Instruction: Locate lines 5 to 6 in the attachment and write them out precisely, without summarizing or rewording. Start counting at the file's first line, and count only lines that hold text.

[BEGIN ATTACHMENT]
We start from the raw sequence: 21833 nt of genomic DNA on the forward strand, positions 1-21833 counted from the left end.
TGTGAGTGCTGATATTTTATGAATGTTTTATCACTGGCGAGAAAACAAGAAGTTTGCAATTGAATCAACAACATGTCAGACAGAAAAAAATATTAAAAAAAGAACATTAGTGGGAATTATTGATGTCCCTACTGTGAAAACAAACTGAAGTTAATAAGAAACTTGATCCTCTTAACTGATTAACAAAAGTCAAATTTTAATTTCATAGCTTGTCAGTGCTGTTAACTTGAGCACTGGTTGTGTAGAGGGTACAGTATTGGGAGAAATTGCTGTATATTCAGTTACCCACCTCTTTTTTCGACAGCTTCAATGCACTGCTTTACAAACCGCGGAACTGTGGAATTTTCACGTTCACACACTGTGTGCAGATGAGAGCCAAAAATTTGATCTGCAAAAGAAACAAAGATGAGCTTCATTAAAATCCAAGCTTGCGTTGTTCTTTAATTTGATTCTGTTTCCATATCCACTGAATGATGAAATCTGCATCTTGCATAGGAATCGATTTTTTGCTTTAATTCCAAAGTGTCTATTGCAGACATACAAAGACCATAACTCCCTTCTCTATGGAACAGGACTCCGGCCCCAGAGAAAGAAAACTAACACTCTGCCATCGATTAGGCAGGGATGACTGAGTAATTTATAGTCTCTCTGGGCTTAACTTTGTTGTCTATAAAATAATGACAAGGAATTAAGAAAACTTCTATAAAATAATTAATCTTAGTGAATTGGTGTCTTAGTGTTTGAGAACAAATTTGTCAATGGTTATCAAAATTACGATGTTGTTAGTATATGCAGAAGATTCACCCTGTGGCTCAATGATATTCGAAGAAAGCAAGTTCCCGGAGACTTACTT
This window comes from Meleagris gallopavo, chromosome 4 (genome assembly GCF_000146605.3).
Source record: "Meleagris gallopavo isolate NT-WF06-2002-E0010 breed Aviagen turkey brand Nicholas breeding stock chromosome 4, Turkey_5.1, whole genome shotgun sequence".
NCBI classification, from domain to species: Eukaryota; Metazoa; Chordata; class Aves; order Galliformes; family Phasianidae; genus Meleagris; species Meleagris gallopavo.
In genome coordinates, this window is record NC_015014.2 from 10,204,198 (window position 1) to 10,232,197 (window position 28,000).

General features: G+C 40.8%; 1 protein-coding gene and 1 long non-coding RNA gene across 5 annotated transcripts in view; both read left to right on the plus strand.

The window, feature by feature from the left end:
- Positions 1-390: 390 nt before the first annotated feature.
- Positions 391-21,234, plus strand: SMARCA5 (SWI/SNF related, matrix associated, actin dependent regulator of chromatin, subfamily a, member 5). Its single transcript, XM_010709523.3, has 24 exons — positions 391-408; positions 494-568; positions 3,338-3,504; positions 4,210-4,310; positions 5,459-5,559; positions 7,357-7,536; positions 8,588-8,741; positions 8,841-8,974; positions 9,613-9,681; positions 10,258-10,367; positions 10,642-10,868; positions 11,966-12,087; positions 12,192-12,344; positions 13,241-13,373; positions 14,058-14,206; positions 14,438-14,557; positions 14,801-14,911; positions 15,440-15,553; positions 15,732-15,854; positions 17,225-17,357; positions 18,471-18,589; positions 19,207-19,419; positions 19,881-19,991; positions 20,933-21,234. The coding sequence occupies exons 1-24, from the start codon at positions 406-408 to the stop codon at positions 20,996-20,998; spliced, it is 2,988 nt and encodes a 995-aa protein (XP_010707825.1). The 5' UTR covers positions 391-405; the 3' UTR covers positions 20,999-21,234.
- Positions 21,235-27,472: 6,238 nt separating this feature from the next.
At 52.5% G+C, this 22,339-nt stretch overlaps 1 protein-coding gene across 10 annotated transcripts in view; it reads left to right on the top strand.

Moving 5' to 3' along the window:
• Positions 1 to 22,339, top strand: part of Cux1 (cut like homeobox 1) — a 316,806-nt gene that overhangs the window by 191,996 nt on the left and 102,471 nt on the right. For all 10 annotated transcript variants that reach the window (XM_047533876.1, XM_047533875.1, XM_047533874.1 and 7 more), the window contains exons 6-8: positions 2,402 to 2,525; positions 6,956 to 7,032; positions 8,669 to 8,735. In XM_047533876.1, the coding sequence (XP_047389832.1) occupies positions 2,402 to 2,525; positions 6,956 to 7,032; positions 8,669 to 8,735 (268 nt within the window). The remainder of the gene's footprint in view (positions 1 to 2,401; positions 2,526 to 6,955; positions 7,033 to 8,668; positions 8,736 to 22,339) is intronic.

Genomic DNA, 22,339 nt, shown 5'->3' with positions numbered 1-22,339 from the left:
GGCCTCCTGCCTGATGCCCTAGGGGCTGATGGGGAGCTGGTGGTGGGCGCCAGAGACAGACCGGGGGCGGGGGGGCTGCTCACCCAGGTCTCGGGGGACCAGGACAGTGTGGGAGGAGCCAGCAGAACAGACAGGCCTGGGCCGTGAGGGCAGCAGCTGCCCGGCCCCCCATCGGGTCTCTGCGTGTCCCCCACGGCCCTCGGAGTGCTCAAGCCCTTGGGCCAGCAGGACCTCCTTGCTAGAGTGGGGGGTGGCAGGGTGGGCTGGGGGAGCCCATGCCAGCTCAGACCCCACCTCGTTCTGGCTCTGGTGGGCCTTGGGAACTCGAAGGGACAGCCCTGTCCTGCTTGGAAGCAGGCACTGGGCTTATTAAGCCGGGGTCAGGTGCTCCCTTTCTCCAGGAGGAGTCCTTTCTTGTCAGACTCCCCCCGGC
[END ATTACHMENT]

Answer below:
NCBI classification, from domain to species: Eukaryota; Metazoa; Chordata; class Aves; order Galliformes; family Phasianidae; genus Meleagris; species Meleagris gallopavo.
In genome coordinates, this window is record NC_015014.2 from 10,204,198 (window position 1) to 10,232,197 (window position 28,000).